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Civil Service Commission's Subpoena Defied : Judge Refuses to Testify on English-Only Rule

January 18, 1987|JILL STEWART | Times Staff Writer

The presiding judge of the Southeast District Municipal Court in Huntington Park has refused to honor a subpoena from the county Civil Service Commission ordering him to testify on the court's 1984 rule requiring courthouse clerks to speak English at work.

Judge Porter deDubovay did not appear at the commission hearing. Instead, attorney Larry Roberts, who represents all three of the court's judges, asked the commission to withdraw itself from the controversy.

His request was denied, and the commission on Jan. 8 heard arguments from Kent Wong, an attorney for Local 660 Service Employees International Union, who is representing 13 former and current Latino employees of the courthouse.

Findings Expected

Wong said he is optimistic that the commission will support his view that the judges discriminated against county employees when they issued the English-only rule. He said the commission is expected to issue its findings in the case within 30 days.

However, Roberts said deDubovay and judges Russell Schooling and John Bunnett do not recognize the commission as having authority over the judicial branch, and will not abide by any of the commission's findings. The English-only rule currently is not in effect because of a 1985 preliminary injunction issued by a U.S. District Court judge.

"We're really breaking new ground," Roberts said. "I talked to the attorney for the commission and he said they've never had a challenge to their subpoenas before."

Roberts said only the courts can decide whether the judges were in error.

Lunchtime an Exception

The three judges prohibited the use of languages other than English--except at lunch and during breaks--after several Anglo clerks complained that a Latino clerk was encouraging other Latino clerks to speak Spanish among themselves at work.

"The issue for the judges has become one of principle, rather than the significance of an English-only rule," Roberts said this week. "This was a personality problem, not a discrimination problem, and the judges have no intention of letting a civil commission tell them how to run their court."

The judges last spring asked a Los Angeles Superior Court judge to bar the commission's proposed hearings. Judge Irving Shimer called the commission's involvement "a dumb political waste of time," but said he did not wish to ban the hearings.

5 No Longer Work There

Wong said five of the 13 Latino clerks he is representing no longer work at the courthouse, including Alva Gutierrez, the clerk at the center of the dispute. In April of 1985, Gutierrez said she was suffering from stress-related problems and went on medical leave. She has filed a separate lawsuit in U.S. Distrtict Court seeking monetary damages.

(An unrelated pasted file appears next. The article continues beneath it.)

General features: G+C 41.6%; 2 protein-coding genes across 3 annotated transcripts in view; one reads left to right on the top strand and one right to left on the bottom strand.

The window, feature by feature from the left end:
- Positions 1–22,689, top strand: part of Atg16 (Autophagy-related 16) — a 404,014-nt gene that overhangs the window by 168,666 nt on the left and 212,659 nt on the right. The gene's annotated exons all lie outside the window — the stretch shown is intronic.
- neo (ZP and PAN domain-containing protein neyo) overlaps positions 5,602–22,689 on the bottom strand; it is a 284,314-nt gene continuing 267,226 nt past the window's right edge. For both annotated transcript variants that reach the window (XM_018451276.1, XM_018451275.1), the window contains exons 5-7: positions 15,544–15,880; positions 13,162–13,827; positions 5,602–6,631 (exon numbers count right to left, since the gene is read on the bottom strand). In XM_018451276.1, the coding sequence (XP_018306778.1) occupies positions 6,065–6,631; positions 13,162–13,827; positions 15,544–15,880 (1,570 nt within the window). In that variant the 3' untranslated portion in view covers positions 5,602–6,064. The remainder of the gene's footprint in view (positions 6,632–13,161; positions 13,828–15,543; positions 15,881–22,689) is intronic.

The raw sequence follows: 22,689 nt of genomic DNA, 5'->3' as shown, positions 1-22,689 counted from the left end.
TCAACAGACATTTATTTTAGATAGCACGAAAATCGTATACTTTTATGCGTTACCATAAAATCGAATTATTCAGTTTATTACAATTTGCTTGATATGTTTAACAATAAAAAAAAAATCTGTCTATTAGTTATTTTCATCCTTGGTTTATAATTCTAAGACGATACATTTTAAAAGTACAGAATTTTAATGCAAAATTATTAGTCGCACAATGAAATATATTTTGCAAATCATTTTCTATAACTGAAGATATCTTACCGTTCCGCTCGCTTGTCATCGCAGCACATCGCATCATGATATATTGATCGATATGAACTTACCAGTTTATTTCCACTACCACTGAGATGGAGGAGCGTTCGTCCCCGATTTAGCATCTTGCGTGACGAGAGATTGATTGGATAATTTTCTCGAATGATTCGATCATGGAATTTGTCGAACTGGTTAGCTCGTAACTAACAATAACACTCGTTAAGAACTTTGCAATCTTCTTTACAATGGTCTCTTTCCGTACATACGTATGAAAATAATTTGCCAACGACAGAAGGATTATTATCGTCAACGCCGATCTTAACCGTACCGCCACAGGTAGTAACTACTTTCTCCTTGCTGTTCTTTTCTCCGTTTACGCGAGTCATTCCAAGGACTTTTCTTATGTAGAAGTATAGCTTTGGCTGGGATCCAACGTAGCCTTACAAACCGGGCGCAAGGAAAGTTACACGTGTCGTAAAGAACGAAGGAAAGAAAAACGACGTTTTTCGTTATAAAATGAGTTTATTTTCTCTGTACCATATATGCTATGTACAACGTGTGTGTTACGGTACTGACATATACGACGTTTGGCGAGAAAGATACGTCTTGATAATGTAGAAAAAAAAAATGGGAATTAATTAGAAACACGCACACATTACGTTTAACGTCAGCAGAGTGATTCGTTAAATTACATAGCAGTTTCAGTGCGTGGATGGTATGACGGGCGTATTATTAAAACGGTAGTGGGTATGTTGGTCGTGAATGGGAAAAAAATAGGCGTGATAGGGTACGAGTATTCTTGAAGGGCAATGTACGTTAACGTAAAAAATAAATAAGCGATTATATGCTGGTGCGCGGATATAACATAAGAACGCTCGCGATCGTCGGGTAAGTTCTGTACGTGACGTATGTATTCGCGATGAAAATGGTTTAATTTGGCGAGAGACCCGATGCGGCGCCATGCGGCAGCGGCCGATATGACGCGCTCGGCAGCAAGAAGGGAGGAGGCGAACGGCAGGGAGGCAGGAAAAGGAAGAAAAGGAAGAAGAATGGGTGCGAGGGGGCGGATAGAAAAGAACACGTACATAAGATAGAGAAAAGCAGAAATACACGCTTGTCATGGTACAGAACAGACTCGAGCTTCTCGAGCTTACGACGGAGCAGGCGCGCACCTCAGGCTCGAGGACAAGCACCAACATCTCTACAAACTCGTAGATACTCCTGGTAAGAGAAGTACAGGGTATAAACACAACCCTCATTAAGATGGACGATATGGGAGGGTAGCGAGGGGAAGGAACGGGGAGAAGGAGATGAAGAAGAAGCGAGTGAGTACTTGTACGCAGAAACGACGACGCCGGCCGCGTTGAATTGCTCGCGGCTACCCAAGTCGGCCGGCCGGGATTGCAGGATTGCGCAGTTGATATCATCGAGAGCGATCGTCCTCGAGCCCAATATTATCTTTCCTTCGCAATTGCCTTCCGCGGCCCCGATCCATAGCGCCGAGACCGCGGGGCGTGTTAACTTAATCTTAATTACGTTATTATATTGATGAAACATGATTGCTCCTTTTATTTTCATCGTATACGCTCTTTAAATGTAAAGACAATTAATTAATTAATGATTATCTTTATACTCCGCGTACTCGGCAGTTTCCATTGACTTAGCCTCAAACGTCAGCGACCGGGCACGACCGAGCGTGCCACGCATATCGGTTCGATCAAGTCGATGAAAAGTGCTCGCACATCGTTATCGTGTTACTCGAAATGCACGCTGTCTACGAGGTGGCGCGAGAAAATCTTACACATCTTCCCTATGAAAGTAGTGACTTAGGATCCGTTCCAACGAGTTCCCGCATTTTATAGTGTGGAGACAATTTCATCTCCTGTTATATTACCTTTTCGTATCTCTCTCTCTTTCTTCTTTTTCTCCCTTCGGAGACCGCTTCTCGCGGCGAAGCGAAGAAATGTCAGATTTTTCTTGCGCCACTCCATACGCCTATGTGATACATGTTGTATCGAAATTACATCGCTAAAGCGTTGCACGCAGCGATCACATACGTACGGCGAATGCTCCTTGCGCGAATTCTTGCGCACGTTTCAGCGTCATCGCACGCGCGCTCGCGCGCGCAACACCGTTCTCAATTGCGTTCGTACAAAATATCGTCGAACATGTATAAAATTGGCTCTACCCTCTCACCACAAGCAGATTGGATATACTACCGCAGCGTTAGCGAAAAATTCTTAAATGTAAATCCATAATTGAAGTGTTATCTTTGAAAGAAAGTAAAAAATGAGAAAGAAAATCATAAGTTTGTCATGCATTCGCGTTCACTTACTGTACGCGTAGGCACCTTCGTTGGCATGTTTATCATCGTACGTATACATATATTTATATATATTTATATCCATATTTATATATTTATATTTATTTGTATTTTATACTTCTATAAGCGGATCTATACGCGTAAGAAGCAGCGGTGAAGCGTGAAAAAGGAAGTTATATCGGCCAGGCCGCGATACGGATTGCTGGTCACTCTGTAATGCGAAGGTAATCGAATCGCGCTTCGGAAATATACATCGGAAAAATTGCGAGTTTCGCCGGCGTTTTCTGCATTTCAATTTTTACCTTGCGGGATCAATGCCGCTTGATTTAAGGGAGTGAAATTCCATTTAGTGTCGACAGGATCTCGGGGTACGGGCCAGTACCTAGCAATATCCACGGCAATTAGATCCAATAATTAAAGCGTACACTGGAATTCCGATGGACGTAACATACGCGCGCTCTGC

"We are asking for a ruling of discrimination, and we hope this will protect other county employees from English-language rules and restrictions," Wong said. "We're very optimistic about our chances."

However, Roberts said the judges' position has been strengthened by voter approval of Proposition 63, declaring English the state's official language. Roberts said official arguments in support of Proposition 63 on the November ballot "singled out government workplaces as areas where English must be used."

Wong said the judges "are being obstinate" and called Roberts' use of Proposition 63 as an argument "perfectly ludicrous."

The judges will appear in the U.S. Circuit Court of Appeals on Feb. 5 to present their arguments against the 1985 preliminary injunction prohibiting their use of the English-only rule. The injunction was ordered in response to a discrimination suit filed by Gutierrez.

Seeks Monetary Damages

Gerald Sato, Gutierrez's attorney, said that as part of that suit his client is seeking monetary damages for alleged mental trauma.

Roberts criticized Gutierrez and her attorneys, saying the controversy could have been settled more than a year ago if Gutierrez had not filed the lawsuit.

The judges had met with the county Human Relations Commission and were close to working out a compromise on their English-only rule with the Latino clerks when Gutierrez unexpectedly filed suit, according to county officials.

Since then, legal costs to the county have grown to more than $180,000. Roberts said the judges "have been pilloried in the press for creating those costs, but the other side is to blame for forcing our hand. . . . Alva Gutierrez is looking for a windfall and her attorneys are looking for big attorney fees, and that's the shame of this whole thing."

But Sato said his client has suffered real damage, and denied that he or his client are motivated by monetary gain.

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